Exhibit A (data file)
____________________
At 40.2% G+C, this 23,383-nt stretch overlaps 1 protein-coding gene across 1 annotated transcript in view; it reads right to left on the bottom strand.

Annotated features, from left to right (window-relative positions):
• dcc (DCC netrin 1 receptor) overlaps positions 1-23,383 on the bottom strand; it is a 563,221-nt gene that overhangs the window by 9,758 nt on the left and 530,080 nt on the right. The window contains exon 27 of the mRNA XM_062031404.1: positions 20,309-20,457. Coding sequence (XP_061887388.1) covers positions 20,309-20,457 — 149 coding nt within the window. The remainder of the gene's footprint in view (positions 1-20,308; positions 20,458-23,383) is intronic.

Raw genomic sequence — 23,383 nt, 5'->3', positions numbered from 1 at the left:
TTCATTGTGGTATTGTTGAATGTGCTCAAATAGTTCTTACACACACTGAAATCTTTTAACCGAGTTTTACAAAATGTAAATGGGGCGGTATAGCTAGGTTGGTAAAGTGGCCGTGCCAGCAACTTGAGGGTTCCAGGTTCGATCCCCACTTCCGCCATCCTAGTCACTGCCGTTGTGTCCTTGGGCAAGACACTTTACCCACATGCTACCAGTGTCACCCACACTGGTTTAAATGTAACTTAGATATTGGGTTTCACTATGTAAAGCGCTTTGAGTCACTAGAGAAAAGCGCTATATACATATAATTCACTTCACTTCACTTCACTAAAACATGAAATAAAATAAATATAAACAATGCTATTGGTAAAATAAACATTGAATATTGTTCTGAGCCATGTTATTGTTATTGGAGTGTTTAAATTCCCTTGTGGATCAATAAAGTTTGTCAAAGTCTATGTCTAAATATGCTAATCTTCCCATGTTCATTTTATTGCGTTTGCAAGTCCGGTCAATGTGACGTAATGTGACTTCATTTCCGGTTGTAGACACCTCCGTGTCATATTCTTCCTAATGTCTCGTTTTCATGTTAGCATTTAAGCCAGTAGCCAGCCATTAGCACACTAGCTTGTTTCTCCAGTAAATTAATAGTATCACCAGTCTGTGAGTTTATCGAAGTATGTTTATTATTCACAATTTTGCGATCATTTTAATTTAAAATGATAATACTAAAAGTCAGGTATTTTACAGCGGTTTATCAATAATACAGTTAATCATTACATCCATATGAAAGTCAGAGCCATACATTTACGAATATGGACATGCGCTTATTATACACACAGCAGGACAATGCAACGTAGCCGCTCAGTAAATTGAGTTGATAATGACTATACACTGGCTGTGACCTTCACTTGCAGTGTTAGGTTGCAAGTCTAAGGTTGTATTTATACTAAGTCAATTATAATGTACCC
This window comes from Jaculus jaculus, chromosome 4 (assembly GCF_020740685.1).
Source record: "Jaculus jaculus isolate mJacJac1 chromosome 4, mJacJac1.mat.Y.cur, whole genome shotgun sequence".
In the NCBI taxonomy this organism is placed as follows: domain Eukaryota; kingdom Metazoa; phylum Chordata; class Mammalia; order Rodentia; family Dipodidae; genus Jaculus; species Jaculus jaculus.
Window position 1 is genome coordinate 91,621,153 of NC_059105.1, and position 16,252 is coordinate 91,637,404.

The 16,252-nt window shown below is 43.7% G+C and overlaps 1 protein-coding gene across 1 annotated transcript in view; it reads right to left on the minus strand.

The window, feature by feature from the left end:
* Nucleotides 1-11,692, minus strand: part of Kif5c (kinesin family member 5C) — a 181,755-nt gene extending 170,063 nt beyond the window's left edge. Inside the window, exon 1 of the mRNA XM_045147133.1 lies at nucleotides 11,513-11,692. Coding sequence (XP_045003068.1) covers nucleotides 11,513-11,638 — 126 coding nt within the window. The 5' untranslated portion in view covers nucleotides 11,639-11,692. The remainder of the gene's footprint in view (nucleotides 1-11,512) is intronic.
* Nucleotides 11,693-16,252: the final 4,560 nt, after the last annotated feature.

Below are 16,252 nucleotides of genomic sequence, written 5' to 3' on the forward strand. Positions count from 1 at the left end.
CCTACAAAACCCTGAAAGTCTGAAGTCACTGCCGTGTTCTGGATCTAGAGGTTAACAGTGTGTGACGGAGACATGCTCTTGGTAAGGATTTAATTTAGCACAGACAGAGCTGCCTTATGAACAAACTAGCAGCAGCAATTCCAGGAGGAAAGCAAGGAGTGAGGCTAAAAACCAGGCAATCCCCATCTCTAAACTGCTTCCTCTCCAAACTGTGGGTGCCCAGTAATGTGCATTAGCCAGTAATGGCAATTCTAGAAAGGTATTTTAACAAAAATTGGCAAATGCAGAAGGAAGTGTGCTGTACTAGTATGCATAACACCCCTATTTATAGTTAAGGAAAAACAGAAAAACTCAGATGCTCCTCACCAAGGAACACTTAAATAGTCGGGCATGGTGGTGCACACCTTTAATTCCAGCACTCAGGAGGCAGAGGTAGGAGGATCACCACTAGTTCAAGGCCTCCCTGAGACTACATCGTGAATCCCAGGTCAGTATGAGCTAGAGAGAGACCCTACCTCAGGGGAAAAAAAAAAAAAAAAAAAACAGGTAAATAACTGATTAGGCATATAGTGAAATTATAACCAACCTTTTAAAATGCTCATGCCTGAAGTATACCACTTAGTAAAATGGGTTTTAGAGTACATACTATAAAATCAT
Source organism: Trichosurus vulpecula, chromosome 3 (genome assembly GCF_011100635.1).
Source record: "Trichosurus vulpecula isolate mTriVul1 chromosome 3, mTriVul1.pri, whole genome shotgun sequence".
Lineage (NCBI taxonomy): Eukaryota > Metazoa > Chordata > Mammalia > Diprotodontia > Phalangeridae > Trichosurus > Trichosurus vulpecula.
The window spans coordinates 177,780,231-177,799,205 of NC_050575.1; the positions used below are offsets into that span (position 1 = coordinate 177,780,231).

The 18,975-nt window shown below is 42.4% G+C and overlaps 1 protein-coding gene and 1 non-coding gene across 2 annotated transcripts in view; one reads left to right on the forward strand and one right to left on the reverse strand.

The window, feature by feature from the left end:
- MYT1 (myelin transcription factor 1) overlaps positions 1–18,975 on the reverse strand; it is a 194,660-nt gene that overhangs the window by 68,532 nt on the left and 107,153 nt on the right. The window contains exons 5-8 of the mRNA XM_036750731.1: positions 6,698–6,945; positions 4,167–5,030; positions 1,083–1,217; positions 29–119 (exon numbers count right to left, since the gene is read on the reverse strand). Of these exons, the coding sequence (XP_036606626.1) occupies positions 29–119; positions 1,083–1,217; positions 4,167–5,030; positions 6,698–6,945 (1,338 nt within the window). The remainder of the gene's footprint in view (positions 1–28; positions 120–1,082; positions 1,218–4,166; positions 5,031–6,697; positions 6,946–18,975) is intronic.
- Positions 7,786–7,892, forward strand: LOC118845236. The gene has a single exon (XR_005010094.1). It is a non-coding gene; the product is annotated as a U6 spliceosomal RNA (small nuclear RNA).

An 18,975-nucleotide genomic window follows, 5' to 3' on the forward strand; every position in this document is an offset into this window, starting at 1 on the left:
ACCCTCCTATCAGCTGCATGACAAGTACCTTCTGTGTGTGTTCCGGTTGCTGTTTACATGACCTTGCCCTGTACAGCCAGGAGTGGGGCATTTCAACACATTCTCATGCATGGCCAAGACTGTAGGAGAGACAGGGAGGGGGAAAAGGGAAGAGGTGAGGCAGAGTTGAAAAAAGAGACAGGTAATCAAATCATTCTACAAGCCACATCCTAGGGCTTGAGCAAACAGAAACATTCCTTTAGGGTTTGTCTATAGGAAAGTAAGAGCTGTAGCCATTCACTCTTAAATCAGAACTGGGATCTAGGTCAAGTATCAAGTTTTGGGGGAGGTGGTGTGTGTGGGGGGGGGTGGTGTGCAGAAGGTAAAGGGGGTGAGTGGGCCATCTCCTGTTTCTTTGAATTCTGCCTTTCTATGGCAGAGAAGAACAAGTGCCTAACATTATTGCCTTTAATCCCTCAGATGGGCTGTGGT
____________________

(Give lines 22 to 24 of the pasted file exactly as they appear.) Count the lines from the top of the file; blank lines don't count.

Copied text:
- MYT1 (myelin transcription factor 1) overlaps positions 1–18,975 on the reverse strand; it is a 194,660-nt gene that overhangs the window by 68,532 nt on the left and 107,153 nt on the right. The window contains exons 5-8 of the mRNA XM_036750731.1: positions 6,698–6,945; positions 4,167–5,030; positions 1,083–1,217; positions 29–119 (exon numbers count right to left, since the gene is read on the reverse strand). Of these exons, the coding sequence (XP_036606626.1) occupies positions 29–119; positions 1,083–1,217; positions 4,167–5,030; positions 6,698–6,945 (1,338 nt within the window). The remainder of the gene's footprint in view (positions 1–28; positions 120–1,082; positions 1,218–4,166; positions 5,031–6,697; positions 6,946–18,975) is intronic.
- Positions 7,786–7,892, forward strand: LOC118845236. The gene has a single exon (XR_005010094.1). It is a non-coding gene; the product is annotated as a U6 spliceosomal RNA (small nuclear RNA).

An 18,975-nucleotide genomic window follows, 5' to 3' on the forward strand; every position in this document is an offset into this window, starting at 1 on the left: